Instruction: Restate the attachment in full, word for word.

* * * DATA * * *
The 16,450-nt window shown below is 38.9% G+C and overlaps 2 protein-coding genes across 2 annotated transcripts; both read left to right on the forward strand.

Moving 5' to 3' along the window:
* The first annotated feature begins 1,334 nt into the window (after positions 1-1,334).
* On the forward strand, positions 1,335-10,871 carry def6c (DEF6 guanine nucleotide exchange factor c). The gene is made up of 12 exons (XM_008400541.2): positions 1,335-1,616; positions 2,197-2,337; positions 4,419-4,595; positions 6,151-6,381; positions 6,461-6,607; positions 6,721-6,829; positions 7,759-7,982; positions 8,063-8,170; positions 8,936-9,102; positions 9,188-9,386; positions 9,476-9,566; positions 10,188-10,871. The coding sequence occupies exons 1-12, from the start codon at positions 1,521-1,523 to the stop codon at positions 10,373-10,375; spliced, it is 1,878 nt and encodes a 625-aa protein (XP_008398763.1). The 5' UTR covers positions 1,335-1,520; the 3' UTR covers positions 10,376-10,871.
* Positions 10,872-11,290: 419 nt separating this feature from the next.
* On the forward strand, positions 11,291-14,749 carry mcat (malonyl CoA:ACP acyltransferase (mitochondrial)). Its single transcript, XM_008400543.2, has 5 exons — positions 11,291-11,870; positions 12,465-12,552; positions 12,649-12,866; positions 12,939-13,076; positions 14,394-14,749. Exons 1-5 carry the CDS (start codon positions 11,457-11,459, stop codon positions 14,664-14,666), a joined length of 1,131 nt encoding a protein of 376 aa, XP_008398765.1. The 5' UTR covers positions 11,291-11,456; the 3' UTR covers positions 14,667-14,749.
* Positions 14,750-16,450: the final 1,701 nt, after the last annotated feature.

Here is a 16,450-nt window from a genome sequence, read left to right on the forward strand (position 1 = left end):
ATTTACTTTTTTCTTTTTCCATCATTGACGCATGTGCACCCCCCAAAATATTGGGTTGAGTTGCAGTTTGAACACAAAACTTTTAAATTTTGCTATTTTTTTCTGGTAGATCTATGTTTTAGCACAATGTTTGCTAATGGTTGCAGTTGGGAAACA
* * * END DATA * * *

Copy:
The 16,450-nt window shown below is 38.9% G+C and overlaps 2 protein-coding genes across 2 annotated transcripts; both read left to right on the forward strand.

Moving 5' to 3' along the window:
* The first annotated feature begins 1,334 nt into the window (after positions 1-1,334).
* On the forward strand, positions 1,335-10,871 carry def6c (DEF6 guanine nucleotide exchange factor c). The gene is made up of 12 exons (XM_008400541.2): positions 1,335-1,616; positions 2,197-2,337; positions 4,419-4,595; positions 6,151-6,381; positions 6,461-6,607; positions 6,721-6,829; positions 7,759-7,982; positions 8,063-8,170; positions 8,936-9,102; positions 9,188-9,386; positions 9,476-9,566; positions 10,188-10,871. The coding sequence occupies exons 1-12, from the start codon at positions 1,521-1,523 to the stop codon at positions 10,373-10,375; spliced, it is 1,878 nt and encodes a 625-aa protein (XP_008398763.1). The 5' UTR covers positions 1,335-1,520; the 3' UTR covers positions 10,376-10,871.
* Positions 10,872-11,290: 419 nt separating this feature from the next.
* On the forward strand, positions 11,291-14,749 carry mcat (malonyl CoA:ACP acyltransferase (mitochondrial)). Its single transcript, XM_008400543.2, has 5 exons — positions 11,291-11,870; positions 12,465-12,552; positions 12,649-12,866; positions 12,939-13,076; positions 14,394-14,749. Exons 1-5 carry the CDS (start codon positions 11,457-11,459, stop codon positions 14,664-14,666), a joined length of 1,131 nt encoding a protein of 376 aa, XP_008398765.1. The 5' UTR covers positions 11,291-11,456; the 3' UTR covers positions 14,667-14,749.
* Positions 14,750-16,450: the final 1,701 nt, after the last annotated feature.

Here is a 16,450-nt window from a genome sequence, read left to right on the forward strand (position 1 = left end):
ATTTACTTTTTTCTTTTTCCATCATTGACGCATGTGCACCCCCCAAAATATTGGGTTGAGTTGCAGTTTGAACACAAAACTTTTAAATTTTGCTATTTTTTTCTGGTAGATCTATGTTTTAGCACAATGTTTGCTAATGGTTGCAGTTGGGAAACA